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I was never into The Cosby Show, which ran from my senior year in high school through college graduation (not my prime sitcom years). I love lots of families, but I don’t love “the family” any more than I love “society.” Like all families, the Huxtables would have had secrets if they were real. But now we know that even in their fictional existence they did have a real secret. Like some real families, the Huxtables were a device for the family head’s abuse of power and sexuality.

So I don’t regret putting them in the picture frame. Not everything in there is good. And when it’s bad, it’s still the family.

Philip N. Cohen is a professor of sociology at the University of Maryland, College Park. He is the author of The Family: Diversity, Inequality, and Social Change and writes the blog Family Inequality. You can follow him on Twitter or Facebook.

Reported Sex Offenses Rise in Response to Reform at Occidental College

In 2013, after years of trying to reform the institution from the inside, faculty and students at my college submitted two complaints to the federal government. The combined 330 pages allege sexual harassment, assault, and battery on campus and argue that the college has ignored and silenced victims, mishandled adjudication and, at times, protected men found responsible for assault. We are now under federal investigation.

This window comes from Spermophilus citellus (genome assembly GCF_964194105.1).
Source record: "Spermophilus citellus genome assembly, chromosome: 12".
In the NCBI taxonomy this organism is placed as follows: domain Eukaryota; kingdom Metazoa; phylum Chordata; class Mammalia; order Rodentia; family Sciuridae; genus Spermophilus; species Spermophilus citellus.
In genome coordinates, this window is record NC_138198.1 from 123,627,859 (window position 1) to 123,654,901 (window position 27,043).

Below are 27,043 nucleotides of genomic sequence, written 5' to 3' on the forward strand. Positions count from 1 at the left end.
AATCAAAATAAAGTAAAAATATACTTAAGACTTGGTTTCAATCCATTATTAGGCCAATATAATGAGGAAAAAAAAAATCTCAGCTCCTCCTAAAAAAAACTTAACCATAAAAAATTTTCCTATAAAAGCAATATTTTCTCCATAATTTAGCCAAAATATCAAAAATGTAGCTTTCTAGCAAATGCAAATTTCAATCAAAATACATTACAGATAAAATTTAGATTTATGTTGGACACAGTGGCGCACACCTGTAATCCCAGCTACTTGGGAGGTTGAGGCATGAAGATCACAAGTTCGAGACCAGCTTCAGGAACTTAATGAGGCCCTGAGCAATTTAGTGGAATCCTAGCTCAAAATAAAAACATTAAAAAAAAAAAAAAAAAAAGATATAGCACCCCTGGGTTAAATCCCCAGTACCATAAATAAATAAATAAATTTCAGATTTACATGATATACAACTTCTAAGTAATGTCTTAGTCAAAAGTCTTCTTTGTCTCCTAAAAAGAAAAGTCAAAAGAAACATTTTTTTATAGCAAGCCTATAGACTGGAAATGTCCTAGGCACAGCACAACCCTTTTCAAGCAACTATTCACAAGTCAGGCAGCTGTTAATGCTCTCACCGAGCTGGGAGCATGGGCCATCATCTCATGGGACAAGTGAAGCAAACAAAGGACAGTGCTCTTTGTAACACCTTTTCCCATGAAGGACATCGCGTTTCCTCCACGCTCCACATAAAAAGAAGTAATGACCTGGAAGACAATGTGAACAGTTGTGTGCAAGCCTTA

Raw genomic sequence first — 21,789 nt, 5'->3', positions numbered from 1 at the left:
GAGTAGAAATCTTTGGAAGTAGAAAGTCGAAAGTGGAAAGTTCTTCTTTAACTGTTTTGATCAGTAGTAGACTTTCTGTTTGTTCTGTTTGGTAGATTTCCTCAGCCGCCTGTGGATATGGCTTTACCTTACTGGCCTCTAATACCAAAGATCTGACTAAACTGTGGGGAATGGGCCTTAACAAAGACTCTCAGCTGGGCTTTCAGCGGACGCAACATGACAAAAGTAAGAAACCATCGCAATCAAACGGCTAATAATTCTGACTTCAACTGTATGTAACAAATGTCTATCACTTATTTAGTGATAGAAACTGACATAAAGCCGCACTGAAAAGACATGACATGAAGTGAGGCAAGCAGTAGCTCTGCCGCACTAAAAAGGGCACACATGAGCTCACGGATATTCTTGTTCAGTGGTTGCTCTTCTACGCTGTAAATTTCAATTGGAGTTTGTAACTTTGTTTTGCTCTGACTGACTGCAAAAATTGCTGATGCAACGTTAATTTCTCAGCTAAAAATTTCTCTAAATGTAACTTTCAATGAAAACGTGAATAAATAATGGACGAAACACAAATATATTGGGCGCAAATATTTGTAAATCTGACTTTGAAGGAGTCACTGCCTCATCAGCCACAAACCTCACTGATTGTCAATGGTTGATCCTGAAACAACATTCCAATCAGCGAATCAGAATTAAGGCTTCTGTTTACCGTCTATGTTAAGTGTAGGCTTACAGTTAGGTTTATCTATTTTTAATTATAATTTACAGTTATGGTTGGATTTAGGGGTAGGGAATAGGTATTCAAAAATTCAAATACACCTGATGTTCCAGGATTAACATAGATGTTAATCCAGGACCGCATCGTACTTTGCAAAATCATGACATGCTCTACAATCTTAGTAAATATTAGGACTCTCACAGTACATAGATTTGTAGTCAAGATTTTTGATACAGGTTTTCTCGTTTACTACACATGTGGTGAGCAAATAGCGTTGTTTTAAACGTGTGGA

Forcibly revealing Occidental College’s failings hasn’t been fun for anyone, but it has changed us. It is now easier to report assaults, we are likely more vigilant about recording those reports, and students have more knowledge about their rights. Here is what happened: